[Guest Post by Marty Andren, Premier Field Engineer at Microsoft]
As a Microsoft Premier Field Engineer / Office Developer, a question I’m often asked when helping customers develop VSTO solutions is how to customize the user interface when building out their application. This question is not as simple as it sounds, as the approach used will vary depending on which version of Visual Studio you are using, and which version of Office you are targeting for your particular application. There are a number of good references available on MSDN that address this very topic. I’ve listed out a couple of these below:
- Using Visual Studio 2013 (or 2012) to target Office 2010 or Office 2013
- Using Visual Studio 2010 to target Office 2007 or Office 2010
One area in particular where developers new to VSTO want a deeper understanding is how to work with ribbons and ribbon controls. When creating custom ribbons for a VSTO application, it’s generally easiest to start with the VSTO Ribbon Designer (unless you have a compelling need to use Ribbon XML for advanced functionality like overriding default Office commands or customizing the backstage). Adding a ribbon to your VSTO project is simple. As can be seen in the screenshot below, simply right click on the project in Solution Explorer, select Add > New Item, and choose Ribbon (Visual Designer) from the list of available options.
Having added a ribbon (and in the case of Outlook, having defined where it will show up), you can start dragging additional controls from the toolbox to customize the ribbon to meet your needs. Also note that converting a visual ribbon to an xml ribbon within Visual Studio is a very simple thing to do. Once you’ve completed customizing the visual ribbon in the designer window, simply right click on the ribbon in the designer, and select “Export to XML” from the popup menu.
Regardless of the type of ribbon added to the project, understanding how to define the icons presented on the controls contained in that ribbon is another area developers new to VSTO struggle with. In general, there are two possible options for doing this type of customization:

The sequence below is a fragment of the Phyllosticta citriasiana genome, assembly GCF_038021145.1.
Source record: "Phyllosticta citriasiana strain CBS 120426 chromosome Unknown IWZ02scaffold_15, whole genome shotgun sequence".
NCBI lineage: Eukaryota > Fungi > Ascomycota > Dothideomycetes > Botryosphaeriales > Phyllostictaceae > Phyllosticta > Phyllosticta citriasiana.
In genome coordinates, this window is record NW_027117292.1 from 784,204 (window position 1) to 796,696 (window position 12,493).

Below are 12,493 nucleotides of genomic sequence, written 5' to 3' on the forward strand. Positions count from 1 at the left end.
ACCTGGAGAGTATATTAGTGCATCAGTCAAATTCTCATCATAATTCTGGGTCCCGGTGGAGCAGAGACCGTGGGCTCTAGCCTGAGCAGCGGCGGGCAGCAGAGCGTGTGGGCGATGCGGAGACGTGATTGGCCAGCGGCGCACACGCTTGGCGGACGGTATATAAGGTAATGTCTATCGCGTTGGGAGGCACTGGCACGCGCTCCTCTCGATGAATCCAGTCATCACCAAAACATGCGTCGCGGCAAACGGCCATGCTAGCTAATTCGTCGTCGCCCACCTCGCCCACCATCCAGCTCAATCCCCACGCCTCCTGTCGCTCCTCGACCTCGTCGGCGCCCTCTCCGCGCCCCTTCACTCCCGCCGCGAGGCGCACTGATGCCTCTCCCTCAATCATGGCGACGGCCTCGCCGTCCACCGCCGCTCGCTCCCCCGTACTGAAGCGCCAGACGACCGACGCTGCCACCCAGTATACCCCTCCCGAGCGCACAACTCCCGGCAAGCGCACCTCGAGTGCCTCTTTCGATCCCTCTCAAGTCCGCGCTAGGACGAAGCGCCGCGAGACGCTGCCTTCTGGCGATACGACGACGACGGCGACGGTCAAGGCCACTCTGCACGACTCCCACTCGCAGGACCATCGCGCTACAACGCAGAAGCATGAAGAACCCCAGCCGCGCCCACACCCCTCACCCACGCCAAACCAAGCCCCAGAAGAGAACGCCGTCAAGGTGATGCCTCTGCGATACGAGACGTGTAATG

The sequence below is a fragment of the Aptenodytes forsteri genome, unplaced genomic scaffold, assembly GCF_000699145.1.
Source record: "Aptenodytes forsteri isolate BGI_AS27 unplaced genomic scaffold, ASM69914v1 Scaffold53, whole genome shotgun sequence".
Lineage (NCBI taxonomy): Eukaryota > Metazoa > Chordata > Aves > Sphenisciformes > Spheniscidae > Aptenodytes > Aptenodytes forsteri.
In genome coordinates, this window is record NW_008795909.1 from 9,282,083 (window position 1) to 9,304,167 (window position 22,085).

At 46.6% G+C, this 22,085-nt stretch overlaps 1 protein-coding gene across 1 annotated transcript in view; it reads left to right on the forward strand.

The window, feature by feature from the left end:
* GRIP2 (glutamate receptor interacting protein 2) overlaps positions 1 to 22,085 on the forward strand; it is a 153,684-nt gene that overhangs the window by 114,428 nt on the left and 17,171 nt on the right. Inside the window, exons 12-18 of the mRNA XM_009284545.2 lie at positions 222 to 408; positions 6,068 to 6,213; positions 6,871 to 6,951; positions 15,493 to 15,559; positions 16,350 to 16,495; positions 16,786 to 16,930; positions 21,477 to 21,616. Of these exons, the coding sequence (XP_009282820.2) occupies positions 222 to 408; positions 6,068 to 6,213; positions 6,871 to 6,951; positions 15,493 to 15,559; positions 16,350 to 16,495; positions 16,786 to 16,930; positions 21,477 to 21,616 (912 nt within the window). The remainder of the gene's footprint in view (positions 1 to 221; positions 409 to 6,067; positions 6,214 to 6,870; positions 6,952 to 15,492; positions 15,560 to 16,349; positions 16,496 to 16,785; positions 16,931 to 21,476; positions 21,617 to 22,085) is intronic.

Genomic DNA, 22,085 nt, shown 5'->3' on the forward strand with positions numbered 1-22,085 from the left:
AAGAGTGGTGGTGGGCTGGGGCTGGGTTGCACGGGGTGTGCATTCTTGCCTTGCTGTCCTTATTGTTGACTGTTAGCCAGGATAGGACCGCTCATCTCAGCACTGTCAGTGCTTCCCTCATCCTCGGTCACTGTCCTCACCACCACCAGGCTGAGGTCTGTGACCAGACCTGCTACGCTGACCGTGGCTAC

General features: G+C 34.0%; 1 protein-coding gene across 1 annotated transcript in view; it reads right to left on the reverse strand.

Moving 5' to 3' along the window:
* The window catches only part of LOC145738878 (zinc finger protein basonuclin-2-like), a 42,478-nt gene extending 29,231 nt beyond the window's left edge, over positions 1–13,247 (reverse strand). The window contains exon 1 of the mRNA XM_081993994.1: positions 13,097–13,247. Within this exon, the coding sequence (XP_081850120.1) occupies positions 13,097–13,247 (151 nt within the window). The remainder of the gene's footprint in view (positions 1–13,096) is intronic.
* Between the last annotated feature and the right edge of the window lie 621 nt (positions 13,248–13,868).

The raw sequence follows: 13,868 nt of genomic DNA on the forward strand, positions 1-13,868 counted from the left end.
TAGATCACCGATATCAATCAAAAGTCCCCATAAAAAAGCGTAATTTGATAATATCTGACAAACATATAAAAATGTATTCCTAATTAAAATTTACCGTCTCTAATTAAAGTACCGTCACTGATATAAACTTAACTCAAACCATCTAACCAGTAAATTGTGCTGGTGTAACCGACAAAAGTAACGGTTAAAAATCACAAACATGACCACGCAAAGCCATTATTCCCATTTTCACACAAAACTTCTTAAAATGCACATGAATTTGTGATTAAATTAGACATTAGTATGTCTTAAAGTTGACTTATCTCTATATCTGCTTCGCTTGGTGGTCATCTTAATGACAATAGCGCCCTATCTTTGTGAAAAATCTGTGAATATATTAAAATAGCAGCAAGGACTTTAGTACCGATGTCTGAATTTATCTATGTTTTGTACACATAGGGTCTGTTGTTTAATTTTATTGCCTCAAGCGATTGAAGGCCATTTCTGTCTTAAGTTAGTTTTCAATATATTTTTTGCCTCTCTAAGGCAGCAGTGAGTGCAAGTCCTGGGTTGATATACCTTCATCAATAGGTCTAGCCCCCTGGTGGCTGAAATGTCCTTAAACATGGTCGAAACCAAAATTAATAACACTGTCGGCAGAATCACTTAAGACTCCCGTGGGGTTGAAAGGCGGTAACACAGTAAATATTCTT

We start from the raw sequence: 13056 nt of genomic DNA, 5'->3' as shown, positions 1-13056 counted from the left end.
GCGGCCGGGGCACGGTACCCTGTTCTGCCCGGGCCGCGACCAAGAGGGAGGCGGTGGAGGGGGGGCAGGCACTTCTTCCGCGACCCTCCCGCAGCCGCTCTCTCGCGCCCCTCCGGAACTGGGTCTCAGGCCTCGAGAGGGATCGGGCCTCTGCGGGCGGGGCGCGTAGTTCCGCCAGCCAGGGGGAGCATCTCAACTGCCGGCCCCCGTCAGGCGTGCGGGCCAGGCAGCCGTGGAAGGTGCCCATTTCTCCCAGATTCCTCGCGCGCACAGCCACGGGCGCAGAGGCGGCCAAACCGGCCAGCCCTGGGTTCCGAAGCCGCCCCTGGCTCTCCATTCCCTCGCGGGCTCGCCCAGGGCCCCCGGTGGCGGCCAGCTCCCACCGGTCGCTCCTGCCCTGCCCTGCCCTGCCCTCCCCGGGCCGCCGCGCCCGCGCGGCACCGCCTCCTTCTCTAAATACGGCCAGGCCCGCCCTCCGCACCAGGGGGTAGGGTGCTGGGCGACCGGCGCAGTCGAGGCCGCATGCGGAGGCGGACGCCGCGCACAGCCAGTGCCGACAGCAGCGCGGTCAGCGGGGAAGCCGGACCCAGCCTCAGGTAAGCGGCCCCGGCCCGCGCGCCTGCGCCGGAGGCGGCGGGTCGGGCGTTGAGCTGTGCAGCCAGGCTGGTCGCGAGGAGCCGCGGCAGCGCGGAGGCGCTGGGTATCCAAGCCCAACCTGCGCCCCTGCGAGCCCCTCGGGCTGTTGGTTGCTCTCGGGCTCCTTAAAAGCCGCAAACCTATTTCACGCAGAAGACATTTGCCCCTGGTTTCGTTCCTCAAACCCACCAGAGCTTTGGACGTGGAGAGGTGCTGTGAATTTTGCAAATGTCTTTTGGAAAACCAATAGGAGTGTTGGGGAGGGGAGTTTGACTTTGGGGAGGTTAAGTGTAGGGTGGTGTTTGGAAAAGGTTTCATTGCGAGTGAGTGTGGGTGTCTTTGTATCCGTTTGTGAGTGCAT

- Adding your own custom icons to your solution, and referencing them on the controls using the Image property.
- Leveraging the vast library of icons provided with Microsoft Office through the use of the OfficeImageId property.
The latter approach tends to be more commonly used, both because you don’t have to generate your own icons, and because the Office provided icons will look more natural inside of an Office application. As developers learn fairly quickly however, finding the right ID for the icon you wish to use can be a bit of a challenge. This is further complicated by the fact that the icon / id combinations can vary slightly from one version of Office to another (In general, the Office product team tries to keep the Id’s consistent from version to version to help ensure backward compatibility as new versions of Office are released, however there are times when an Id needs to be changed as the product evolves). To help developers out with this, Microsoft has published a couple useful resources that catalog all of the icons for a particular version of Office. I’ve listed out where to find these below:
- Office 2010 Add-In: Icons Gallery (Can also be used with Office 2013)
- Office 2007 Add-In: Icons Gallery
To see this in action, let’s work with the following example: Say your app exposes functionality to delete a report, and you want to use one of the standard Office images. You review the options in one of the icon galleries mentioned above, and decide that the Sheet Delete icon fits your needs nicely. To utilize this icon in a ribbon button of your application, you would select the button in the designer window, and from within the Properties window set the OfficeImageId to the ID of the image you’re looking to use (in this case, conveniently named “SheetDelete”):
It’s important to note that in the Ribbon Designer in Visual Studio, the button will just show up with a placeholder, but it will be replaced with the correct icon at runtime:
Note also that the same icon can be specified in Ribbon XML by setting the imageMso attribute as follows:
<button id="Button1" imageMso="SheetDelete" label="Delete Report" />
In addition to working with custom controls, there may also be times where you want to access the built-in controls in an Office application (to hide or disable a particular button on the ribbon for example). Finding the ID of the particular control in question can be as challenging as looking for the appropriate icon ID described above. Fortunately, Microsoft has published a few resources to help developers out in this area as well:
- Office 2013 Help Files: Office Fluent User Interface Control Identifiers
- Office 2010 Help Files: Office Fluent User Interface Control Identifiers
- 2007 Office System Document: Lists of Control IDs
- And, of course, the interactive "Icons Gallery" links from above (copying here for easy reference):
Let me close by saying that I would encourage VSTO developers to download all of these resources / reference materials, regardless of whether they are new or experienced in this space. I’ve found all of these to be extremely useful when developing VSTO solutions and I trust you will too.
Premier Field Engineer, Office Developer Lead
US PFE – East Region